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Giant step forward for Christchurch Airport’s renewable energy precinct


Christchurch Airport’s renewable energy precinct, Kōwhai Park has taken a giant step closer to reality.

After a year-long process, that attracted interest from organisations across the globe, the airport has chosen one of New Zealand’s largest energy companies, Contact Energy, and international solar developer, Lightsource bp, as its partners to deliver phase one of the park.

The first stage of the park will consist of a solar farm that will span around 300-hectares on land just behind the airport’s runways.

Kōwhai Park is expected to be the first of a number of planned solar farms for the Lightsource bp and Contact Energy partnership in New Zealand.

Christchurch Airport chief executive Justin Watson says this marks a major milestone for Kōwhai Park which is an important project for Canterbury and New Zealand.

He enthused: “Kōwhai Park will enable low emissions aviation and help provide the extra green energy New Zealand needs to transition away from fossil fuels. We’re excited to have found partners with the technical capability to do this well and the values to ensure it’s done right.

“Our goal is to ensure Kōwhai Park is ready to provide the large amount of green energy these new aircraft will need. This starts with the solar farm but we’re working to include green hydrogen generation down the track.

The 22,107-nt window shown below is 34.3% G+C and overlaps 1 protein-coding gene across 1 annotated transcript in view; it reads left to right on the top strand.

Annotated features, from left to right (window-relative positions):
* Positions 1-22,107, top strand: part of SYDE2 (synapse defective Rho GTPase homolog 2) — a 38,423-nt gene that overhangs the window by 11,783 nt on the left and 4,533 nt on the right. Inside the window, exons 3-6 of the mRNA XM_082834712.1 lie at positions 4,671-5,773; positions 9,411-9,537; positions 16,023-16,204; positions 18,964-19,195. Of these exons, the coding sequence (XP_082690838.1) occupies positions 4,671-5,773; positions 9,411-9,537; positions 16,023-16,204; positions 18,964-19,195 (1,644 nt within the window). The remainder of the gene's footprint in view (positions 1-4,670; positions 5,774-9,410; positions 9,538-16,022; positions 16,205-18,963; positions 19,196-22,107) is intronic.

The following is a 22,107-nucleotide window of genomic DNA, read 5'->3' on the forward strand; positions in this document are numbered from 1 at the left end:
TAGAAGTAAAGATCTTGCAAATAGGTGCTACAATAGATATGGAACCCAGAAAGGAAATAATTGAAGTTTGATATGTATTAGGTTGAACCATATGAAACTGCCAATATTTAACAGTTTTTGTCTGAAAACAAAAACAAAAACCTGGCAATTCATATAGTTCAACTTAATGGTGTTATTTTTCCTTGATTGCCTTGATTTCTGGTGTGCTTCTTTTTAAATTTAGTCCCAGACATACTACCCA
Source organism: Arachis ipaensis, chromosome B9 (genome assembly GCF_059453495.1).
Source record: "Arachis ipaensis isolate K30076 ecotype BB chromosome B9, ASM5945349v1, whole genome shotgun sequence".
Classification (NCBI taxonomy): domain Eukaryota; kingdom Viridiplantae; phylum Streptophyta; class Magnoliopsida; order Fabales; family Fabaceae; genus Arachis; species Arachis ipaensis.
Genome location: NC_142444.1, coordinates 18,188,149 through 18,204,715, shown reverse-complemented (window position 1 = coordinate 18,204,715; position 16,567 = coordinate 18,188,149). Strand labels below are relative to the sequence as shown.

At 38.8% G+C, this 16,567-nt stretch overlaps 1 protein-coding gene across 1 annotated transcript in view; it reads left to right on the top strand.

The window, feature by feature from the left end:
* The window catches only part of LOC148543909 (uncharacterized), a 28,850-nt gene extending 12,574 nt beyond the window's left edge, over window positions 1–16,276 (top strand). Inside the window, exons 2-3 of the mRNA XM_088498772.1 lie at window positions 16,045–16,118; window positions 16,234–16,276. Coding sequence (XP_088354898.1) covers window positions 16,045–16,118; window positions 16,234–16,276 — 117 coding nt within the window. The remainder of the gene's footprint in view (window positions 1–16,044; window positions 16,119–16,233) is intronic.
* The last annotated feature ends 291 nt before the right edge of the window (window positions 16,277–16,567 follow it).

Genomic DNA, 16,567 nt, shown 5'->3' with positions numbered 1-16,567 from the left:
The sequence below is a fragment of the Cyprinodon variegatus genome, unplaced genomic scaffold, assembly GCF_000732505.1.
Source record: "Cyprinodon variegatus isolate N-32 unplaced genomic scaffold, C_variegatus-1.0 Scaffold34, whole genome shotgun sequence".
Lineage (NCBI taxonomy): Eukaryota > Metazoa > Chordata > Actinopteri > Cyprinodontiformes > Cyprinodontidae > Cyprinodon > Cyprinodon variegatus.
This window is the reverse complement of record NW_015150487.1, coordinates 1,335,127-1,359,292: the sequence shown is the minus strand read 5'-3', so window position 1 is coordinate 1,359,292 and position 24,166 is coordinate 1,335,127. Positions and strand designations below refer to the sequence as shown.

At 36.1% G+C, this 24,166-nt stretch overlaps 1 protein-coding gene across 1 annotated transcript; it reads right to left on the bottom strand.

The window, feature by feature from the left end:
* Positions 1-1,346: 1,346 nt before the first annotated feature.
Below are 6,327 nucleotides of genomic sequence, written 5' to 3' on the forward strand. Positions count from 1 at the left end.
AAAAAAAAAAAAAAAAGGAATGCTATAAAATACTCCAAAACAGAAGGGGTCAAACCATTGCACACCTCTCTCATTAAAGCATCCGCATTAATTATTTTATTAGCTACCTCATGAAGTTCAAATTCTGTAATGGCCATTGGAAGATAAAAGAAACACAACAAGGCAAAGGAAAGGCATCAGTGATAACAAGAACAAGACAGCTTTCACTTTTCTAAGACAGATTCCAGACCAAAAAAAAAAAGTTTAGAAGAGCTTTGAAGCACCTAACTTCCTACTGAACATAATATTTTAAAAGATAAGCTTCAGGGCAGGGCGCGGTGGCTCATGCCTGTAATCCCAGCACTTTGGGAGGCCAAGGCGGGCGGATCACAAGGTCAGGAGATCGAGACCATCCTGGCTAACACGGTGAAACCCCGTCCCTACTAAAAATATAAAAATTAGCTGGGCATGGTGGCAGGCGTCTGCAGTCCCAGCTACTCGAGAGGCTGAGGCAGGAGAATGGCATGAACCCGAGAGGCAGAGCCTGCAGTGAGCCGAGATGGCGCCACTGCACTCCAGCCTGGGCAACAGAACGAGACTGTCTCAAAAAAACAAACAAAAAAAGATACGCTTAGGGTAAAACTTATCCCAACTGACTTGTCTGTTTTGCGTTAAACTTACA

“This is an exciting time for aviation – zero and low emission aircraft are not far away. Our job is to do all we can to ensure they can take off as soon as possible.”

With around 300,000 solar panels, Kōwhai Park’s solar farm will be among the largest in New Zealand and, if all goes to plan, in time, the park will be home to green hydrogen generation and able to meet the needs of high users of energy, like vertical farms and data centres.

The expected 150MW (or 170MWp) array will generate 290 GWh per year. This is equivalent to the annual demand of approximately 36,000 homes or approximately half of Christchurch’s domestic flights being converted to low-emission technologies.

It will have the same carbon benefit as planting around 1.25 million native trees and shrubs.

Contact Energy CEO, Mike Fuge, said: “We’ve committed to creating up to 380,000 megawatt hours of grid-scale solar generation by 2026, this project will deliver over half of that.

“We’re bringing our proven track record of delivering domestic renewable projects in order to meet the massive anticipated demand for renewable electricity in New Zealand. Subject to a final investment decision, all going well construction will begin in 2024.

“As a partnership we are looking forward to working on Kōwhai Park Christchurch Airport to achieve our environmental aspirations and deliver on our commitment to lead New Zealand’s decarbonisation.”

While Lightsource bp’s managing director for Australia and New Zealand, Adam Pegg, noted:  “We’re delighted to launch our first project in New Zealand and to be partnering with organisations who, like us, want to play a leading role in New Zealand’s decarbonisation.

“Lightsource bp has a strong international track record of successfully delivering utility scale solar projects, and with our partners at Contact Energy we look forward to working closely with Christchurch Airport on the development, construction and operation of Kōwhai Park.”

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